In the 1920s, jazz became the soundtrack for the revolution in manners and morals that was sweeping the nation. In New York’s Harlem, South Philadelphia, the south side of Chicago, Pittsburgh’s Hill District and other northern cities, urban African Americans known as the New Negroes were finding expanded opportunities and new identities. One of the first singers to give voice to this new generation was Chester, Pennsylvania’s Ethel Waters, the first recording star of the African-American-owned Black Swan Record Company.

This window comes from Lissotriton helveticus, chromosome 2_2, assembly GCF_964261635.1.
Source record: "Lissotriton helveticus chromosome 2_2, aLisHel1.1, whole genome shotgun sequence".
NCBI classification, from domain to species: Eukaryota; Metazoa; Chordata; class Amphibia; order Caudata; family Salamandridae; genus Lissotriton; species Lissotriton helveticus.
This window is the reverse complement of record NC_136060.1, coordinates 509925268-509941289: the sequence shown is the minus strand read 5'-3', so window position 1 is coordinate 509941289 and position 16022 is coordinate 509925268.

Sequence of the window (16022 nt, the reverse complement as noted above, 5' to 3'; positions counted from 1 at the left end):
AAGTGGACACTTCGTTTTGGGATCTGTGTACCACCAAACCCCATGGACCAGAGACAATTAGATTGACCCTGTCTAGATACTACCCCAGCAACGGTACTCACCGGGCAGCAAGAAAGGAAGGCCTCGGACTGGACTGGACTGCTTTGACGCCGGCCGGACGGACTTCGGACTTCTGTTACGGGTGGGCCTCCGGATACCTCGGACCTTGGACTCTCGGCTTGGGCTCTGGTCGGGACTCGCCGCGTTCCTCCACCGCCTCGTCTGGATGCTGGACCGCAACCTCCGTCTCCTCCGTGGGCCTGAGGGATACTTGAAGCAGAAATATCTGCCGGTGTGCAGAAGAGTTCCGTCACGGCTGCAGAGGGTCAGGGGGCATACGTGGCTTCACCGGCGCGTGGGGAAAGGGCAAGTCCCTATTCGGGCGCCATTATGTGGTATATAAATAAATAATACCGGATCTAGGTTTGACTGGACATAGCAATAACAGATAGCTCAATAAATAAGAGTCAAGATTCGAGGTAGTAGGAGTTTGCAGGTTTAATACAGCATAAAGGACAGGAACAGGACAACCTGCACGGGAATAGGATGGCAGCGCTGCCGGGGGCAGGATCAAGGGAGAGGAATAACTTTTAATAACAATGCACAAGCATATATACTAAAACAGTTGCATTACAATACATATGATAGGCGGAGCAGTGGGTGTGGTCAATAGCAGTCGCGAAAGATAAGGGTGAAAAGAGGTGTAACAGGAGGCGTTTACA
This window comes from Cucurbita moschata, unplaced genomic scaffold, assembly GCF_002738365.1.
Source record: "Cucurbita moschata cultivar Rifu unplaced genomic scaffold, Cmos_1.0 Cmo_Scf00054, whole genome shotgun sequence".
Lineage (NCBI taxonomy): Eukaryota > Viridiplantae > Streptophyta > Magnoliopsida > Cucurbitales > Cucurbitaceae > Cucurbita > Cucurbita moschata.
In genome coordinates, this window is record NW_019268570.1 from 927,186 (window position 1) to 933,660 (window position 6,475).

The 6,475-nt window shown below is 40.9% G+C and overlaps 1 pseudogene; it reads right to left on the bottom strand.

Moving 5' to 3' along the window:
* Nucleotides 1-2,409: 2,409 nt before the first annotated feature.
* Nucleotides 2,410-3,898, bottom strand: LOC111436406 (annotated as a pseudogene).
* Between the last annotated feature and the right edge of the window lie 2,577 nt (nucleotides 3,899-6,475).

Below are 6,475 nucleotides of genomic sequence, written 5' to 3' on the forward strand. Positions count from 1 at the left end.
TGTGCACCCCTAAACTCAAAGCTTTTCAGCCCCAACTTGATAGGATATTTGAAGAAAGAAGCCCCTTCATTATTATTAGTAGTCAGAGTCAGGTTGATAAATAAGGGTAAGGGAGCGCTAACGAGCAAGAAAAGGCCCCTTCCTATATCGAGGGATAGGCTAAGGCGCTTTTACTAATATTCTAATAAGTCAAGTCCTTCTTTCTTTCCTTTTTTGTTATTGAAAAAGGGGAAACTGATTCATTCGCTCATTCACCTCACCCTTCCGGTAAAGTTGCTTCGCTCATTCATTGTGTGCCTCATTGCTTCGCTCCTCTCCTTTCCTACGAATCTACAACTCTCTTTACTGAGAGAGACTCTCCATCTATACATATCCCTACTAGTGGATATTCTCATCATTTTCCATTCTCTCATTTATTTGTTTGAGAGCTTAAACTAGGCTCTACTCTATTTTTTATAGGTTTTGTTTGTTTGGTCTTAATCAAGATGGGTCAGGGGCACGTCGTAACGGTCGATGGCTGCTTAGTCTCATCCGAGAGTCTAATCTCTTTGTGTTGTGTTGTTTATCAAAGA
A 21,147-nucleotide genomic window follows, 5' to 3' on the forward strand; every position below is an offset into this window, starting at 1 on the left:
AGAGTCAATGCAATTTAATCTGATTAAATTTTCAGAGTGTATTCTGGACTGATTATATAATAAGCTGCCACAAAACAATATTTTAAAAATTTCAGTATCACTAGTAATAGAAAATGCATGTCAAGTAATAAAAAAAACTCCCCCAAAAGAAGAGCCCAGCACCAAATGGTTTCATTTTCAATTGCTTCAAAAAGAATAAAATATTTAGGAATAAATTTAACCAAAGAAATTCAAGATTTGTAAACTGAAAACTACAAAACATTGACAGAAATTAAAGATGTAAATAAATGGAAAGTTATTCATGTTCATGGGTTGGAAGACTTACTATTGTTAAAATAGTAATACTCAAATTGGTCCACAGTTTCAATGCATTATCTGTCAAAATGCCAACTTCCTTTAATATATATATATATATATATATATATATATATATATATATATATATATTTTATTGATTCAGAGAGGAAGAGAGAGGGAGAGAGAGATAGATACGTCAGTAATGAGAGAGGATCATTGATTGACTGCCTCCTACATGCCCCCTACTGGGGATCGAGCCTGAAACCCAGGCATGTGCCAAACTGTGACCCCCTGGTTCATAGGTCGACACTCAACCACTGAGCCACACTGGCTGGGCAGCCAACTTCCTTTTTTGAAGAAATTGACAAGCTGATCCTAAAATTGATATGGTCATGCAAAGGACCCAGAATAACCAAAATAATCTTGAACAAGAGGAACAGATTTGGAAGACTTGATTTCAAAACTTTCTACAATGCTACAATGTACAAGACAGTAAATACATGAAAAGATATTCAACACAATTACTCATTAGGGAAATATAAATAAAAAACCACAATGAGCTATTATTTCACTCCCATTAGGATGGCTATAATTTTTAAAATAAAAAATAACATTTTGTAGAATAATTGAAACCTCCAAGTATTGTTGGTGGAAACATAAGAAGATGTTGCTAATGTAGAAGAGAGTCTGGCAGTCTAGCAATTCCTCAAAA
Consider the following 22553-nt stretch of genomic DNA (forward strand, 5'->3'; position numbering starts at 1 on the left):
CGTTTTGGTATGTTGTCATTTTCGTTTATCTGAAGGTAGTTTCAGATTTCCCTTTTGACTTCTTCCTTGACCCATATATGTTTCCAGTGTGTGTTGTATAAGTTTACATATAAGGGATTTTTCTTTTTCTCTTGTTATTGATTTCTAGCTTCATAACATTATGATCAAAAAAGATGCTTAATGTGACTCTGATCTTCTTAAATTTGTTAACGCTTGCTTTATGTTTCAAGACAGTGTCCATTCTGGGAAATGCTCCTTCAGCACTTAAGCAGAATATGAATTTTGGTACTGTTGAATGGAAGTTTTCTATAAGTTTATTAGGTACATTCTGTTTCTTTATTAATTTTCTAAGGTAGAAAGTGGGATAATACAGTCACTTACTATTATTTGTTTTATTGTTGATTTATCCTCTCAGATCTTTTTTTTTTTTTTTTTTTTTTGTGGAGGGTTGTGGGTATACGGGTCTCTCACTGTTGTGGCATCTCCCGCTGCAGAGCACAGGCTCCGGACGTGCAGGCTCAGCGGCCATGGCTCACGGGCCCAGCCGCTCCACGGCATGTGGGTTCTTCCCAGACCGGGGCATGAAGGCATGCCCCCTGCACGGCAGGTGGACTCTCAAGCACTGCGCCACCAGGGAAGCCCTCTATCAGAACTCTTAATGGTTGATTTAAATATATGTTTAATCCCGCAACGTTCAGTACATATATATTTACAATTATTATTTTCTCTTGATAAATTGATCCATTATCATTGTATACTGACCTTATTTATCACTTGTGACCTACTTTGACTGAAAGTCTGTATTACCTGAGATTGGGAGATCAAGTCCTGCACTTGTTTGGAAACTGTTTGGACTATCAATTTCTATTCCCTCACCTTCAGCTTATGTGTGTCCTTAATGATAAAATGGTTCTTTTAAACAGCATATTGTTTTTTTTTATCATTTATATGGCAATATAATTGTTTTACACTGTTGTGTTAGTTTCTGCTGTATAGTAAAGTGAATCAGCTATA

In the African-American-owned Standard and Dunbar theatres on South Street, Waters, Bessie Smith, Duke Ellington, Louis Armstrong, and other jazz and blues stars performed their music for black and white audiences. The Standard and Dunbar were stops on a circuit of African-American theaters that brought the best of black touring shows to their cities.